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    Kinect Support

    Concept »

    Kinect is a camera and depth sensor-based peripheral for the Xbox 360 that allows users to interact with and play games using their whole bodies, rather than using a standard controller.

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    Microsoft's Kinect
    Microsoft's Kinect

    Kinect (formerly known as Project Natal) is a new peripheral created by Microsoft for the Xbox 360 that allows users to interact with games using their whole bodies rather than a controller. The system uses an approximately nine inch wide horizontal bar that captures the motion of a players body and is also capable of detecting different voices and other real world objects (such as a piece of paper). Kinect was first announced with the code name Project Natal on June 1st during the Microsoft Press Conference at the Electronic Entertainment Expo. Some of Microsoft's biggest first party developers are already working with Kinect including Rare and Lionhead. Ubisoft is also behind the device with Your Shape Fitness Evolved, a game similar to Wii Fit.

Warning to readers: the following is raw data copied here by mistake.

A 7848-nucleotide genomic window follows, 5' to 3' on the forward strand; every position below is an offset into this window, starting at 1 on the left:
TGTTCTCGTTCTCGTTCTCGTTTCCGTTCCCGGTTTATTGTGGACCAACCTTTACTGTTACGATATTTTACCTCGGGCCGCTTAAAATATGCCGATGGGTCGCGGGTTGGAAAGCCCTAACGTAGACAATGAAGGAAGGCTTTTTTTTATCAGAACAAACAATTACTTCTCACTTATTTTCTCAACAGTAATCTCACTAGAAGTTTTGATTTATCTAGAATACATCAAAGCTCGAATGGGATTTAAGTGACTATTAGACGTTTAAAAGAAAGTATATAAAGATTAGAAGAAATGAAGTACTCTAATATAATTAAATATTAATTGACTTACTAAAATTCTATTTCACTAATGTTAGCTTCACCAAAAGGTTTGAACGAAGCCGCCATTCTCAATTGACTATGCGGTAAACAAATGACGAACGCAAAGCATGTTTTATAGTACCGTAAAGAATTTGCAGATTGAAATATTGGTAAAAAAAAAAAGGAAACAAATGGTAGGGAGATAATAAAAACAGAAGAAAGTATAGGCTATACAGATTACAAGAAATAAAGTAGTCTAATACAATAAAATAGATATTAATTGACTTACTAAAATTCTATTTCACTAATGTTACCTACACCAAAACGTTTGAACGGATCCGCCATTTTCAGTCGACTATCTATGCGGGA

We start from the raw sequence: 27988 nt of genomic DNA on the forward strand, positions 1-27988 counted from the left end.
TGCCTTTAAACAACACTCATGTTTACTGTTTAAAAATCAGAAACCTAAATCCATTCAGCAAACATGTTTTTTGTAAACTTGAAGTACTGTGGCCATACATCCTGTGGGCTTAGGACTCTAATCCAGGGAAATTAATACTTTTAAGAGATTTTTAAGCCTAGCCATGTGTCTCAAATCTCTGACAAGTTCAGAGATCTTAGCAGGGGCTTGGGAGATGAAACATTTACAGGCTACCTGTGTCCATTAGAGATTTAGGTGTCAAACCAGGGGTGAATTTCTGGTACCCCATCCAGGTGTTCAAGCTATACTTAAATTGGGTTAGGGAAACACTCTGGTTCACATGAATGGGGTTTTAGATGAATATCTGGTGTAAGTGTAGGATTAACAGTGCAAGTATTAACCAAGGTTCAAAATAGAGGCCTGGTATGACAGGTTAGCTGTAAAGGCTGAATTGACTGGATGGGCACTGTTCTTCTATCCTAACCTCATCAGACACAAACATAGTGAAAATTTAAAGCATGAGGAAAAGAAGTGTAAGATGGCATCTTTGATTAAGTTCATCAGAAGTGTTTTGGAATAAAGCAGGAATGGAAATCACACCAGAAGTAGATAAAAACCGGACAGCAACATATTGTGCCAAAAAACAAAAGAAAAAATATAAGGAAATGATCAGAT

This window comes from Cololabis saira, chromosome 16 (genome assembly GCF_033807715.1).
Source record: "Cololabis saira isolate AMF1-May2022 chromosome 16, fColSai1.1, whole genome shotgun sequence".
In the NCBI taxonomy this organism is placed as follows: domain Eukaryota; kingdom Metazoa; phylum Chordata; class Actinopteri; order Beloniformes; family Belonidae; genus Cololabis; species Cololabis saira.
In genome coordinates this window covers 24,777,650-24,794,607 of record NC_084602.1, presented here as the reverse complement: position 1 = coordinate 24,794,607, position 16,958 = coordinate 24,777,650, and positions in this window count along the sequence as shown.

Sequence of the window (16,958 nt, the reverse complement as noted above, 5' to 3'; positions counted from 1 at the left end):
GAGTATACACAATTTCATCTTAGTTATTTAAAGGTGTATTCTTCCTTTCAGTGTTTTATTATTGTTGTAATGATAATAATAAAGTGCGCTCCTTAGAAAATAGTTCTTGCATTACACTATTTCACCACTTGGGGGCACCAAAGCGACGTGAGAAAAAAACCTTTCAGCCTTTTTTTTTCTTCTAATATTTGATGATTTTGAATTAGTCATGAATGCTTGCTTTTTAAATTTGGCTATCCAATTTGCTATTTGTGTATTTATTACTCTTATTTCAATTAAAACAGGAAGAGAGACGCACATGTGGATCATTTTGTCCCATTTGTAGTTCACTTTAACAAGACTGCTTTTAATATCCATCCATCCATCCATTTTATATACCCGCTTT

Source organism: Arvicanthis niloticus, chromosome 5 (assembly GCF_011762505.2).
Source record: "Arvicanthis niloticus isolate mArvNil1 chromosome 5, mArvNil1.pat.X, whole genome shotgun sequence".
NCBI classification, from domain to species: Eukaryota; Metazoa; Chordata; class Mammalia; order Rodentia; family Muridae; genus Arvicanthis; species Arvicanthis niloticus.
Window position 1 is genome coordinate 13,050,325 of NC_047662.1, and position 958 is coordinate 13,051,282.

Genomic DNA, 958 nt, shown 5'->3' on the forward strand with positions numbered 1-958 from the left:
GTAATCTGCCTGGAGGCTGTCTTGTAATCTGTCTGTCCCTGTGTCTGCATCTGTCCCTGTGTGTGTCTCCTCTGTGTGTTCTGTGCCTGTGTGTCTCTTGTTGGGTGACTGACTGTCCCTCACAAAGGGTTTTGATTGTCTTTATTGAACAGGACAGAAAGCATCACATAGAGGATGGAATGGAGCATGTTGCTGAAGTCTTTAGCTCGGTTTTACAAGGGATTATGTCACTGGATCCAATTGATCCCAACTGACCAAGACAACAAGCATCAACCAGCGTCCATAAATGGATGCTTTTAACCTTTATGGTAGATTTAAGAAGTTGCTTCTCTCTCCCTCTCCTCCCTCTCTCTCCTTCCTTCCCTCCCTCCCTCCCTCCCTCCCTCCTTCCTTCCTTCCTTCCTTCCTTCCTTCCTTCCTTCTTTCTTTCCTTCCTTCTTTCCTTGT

It was also announced at the Tokyo Game Show '09 that the majority of third party developers are currently working with Kinect including Activision Blizzard, Bethesda Softworks, Capcom, Disney Interactive, Electronic Arts, Konami, MTV Games, Namco Bandai, Sega, Square Enix, THQ, and Ubisoft. Project head, Kudo Tsunoda stated to Destructoid that it is unlikely we will see many older games being compatible with Kinect. For any completed title to be compatible would require significant recoding and wouldn't work by a simple title update. It released on November 4, 2010 in the US with 15 launch titles including Kinect Adventures, Kinectimals, Dance Central, and Kinect Joy Ride.

    Microsoft priced Kinect at $149.99, bundled with Kinect Adventures. It was also bundled on day one with a 4GB Xbox 360 S for $300 or bundled with a 250GB XBox 360 S for $400.